It probably makes you smile, too, since it’s the reason so many people had a long weekend with Friday off.
But I have another reason. Whereas Christmas — as a religious holiday — was long ago bought, packaged and cleverly marketed by the Retail Council of Canada, Easter still carries the whiff of something spiritual that our culture can’t quite remove.
All the bunnies and painted eggs in the world don’t change the fact Good Friday isn’t called that just because a majority of us get the day off. It, and the weekend that follows, stands like a sentinel of something important and mysterious.
For people of faith, Easter is the dramatic climax of how God reached out to a broken world. It marks the time when Jesus Christ, considered by Christians (and many others) to be God’s son, is transformed through death and resurrection. Around the world, the story is sung in ancient hymns and new pop songs, explored in sermons and re-enacted in plays.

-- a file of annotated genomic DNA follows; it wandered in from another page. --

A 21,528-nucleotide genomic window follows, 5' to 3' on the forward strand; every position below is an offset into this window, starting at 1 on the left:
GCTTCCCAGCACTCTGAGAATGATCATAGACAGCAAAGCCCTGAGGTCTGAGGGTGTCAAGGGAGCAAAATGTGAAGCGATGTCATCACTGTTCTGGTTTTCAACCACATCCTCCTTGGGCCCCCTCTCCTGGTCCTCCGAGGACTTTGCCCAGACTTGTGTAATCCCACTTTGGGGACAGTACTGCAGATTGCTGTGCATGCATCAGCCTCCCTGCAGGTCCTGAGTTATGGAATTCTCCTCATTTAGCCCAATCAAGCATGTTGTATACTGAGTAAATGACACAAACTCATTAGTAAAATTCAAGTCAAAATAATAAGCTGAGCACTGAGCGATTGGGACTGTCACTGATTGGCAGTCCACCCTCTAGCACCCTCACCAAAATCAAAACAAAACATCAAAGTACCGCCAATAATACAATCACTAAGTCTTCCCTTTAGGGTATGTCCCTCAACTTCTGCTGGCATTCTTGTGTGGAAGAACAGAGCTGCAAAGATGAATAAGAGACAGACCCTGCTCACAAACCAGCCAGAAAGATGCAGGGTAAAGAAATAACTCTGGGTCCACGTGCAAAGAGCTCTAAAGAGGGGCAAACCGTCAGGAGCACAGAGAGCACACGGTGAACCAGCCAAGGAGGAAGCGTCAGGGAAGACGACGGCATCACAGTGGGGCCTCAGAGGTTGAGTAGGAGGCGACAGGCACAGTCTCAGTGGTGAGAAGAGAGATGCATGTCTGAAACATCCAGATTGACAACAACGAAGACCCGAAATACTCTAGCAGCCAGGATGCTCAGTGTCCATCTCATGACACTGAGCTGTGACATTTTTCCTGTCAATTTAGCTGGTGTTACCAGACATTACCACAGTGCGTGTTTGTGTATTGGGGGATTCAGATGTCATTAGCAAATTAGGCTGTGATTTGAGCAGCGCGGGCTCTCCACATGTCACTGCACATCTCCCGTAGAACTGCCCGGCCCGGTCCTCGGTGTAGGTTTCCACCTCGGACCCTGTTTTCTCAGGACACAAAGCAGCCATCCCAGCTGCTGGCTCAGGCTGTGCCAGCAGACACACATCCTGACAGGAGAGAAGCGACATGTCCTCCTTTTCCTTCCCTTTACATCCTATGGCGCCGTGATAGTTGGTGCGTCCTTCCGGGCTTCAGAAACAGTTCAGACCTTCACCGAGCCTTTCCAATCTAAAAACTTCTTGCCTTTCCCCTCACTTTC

The Bible paints Jesus’ death on a Roman Empire cross as a sacrifice to make up for all the past, present, and future wrongs committed by anyone who believes in him. Wrongs that imperfect people like me simply can’t make up for on our own.
For pastor Warren McDougall, who I chatted with about Easter, that amazing act can be seen as a metaphor for giving ourselves away — to our neighbor, community, or world. To set aside our egos and selfishness for a greater good. That is what serious Christians believe Jesus did on Good Friday.
“The instinct is to preserve yourself and, yet, the counter instinct is generosity, with your life and soul,” said Ken Davis, another pastor I spoke to about Easter.
“Jesus said if you want to be great, serve. And the people we consider truly great are those who truly serve.”
The resurrection takes us from the enormity of service-through-sacrifice to the joy of renewal.
“It’s about good overcoming evil, life overcoming death and that transformation is possible, even from negative things,” McDougall told me.
For Mark Giancola, a third pastor I chatted with (these folks are almost always great conversationalists), the entire weekend can be seen through the lens of “hope for a new relationship with God and a new future.
“So if someone’s searching beyond eggs and bunnies, Easter offers that. It doesn’t matter where you’ve been in life, this offers a new start.”
Agree? Disagree? Post your thoughts below and let’s have a conversation.